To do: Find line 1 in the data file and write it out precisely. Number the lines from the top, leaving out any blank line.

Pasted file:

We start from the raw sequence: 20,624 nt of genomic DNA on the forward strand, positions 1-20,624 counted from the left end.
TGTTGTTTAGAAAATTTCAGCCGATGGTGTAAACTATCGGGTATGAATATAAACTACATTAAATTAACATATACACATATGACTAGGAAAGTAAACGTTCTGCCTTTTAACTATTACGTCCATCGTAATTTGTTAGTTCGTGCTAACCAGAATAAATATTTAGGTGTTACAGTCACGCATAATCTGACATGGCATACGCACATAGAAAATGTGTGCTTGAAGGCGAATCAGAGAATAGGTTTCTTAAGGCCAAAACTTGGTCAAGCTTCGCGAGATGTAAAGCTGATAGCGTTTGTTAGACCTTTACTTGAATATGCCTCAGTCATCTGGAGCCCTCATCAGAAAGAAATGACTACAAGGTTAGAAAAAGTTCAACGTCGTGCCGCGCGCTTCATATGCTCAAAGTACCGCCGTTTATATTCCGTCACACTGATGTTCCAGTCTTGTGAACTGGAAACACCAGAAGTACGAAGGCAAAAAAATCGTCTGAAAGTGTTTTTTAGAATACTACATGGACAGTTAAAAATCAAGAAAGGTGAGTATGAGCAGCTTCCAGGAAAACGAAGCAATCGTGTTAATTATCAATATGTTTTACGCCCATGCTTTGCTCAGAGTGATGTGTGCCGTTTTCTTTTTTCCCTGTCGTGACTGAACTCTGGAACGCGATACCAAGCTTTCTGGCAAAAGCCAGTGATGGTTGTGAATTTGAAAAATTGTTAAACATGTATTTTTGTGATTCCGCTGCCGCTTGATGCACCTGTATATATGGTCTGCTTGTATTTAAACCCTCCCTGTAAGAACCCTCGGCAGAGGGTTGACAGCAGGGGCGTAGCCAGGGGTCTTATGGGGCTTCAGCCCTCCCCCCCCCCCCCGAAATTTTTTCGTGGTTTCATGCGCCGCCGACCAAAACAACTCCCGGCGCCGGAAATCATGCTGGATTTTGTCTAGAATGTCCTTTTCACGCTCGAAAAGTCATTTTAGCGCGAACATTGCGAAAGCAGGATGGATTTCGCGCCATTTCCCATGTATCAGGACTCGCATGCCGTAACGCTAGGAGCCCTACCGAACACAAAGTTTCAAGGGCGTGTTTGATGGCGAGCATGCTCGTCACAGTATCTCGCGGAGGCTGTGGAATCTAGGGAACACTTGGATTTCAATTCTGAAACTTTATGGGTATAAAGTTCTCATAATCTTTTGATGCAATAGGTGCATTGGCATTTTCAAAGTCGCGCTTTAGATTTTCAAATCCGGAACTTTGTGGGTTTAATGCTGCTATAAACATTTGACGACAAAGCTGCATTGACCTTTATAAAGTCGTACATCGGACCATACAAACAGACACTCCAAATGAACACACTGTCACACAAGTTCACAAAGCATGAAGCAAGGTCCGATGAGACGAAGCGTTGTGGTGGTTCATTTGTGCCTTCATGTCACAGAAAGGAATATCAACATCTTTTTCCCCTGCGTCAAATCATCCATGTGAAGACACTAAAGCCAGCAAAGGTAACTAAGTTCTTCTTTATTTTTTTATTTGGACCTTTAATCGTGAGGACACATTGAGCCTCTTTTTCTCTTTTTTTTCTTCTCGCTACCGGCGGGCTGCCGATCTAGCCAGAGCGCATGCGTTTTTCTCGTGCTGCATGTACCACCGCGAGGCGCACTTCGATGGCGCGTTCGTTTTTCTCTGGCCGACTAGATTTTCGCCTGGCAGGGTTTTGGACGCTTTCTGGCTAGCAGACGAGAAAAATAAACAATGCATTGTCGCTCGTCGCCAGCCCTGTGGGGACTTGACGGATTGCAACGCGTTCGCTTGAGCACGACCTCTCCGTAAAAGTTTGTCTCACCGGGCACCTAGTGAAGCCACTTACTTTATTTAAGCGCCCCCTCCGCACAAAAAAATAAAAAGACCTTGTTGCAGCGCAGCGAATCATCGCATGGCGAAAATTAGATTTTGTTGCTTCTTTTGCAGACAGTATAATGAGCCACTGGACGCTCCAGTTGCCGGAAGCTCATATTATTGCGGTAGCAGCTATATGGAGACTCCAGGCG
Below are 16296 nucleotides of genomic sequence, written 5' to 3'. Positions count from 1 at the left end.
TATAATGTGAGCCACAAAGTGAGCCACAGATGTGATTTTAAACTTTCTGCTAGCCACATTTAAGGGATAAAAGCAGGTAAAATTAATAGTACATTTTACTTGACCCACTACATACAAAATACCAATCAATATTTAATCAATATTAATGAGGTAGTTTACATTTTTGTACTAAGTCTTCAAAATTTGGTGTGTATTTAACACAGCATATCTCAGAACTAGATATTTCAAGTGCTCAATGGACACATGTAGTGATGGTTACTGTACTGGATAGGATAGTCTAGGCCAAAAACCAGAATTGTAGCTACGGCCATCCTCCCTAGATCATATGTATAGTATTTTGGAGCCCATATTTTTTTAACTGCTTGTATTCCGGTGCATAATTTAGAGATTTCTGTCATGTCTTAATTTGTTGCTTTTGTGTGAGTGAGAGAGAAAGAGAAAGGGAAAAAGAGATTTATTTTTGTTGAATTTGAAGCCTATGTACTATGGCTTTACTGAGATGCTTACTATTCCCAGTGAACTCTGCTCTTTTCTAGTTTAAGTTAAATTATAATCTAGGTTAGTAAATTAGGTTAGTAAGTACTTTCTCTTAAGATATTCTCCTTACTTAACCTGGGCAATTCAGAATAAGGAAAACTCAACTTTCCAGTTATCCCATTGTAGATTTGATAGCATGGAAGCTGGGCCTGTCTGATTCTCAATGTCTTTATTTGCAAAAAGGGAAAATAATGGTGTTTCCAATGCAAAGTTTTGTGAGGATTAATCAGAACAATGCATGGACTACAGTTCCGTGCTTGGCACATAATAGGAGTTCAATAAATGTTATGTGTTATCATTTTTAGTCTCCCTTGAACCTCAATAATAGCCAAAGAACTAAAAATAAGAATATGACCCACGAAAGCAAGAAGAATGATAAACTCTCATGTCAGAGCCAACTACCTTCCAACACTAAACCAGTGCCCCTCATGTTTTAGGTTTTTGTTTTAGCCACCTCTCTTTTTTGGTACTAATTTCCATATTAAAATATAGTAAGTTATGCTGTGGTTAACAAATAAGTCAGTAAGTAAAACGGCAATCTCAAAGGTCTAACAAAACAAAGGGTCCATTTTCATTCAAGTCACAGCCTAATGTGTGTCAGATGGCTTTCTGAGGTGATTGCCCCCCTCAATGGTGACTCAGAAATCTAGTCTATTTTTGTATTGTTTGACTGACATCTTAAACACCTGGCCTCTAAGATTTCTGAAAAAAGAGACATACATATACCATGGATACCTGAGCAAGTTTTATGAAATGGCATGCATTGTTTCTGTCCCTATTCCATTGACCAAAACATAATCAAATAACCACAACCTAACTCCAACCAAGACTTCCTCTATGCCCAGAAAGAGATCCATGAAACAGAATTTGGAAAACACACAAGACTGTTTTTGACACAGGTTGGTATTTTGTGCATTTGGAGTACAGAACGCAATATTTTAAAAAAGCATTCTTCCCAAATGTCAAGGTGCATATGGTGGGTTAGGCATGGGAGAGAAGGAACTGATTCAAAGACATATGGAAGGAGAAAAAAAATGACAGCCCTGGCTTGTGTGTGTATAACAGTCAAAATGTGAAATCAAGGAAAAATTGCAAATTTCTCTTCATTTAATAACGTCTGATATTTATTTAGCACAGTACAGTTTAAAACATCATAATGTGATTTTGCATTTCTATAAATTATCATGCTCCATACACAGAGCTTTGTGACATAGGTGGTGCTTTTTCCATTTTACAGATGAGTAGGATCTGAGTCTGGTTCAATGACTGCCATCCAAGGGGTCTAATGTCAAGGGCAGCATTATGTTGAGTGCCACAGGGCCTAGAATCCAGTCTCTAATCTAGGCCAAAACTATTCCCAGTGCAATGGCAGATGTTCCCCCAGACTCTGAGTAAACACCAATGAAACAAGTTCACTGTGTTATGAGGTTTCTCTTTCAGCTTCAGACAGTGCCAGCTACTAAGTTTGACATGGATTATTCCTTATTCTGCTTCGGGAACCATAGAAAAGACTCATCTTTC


We start from the raw sequence: 20,624 nt of genomic DNA on the forward strand, positions 1-20,624 counted from the left end.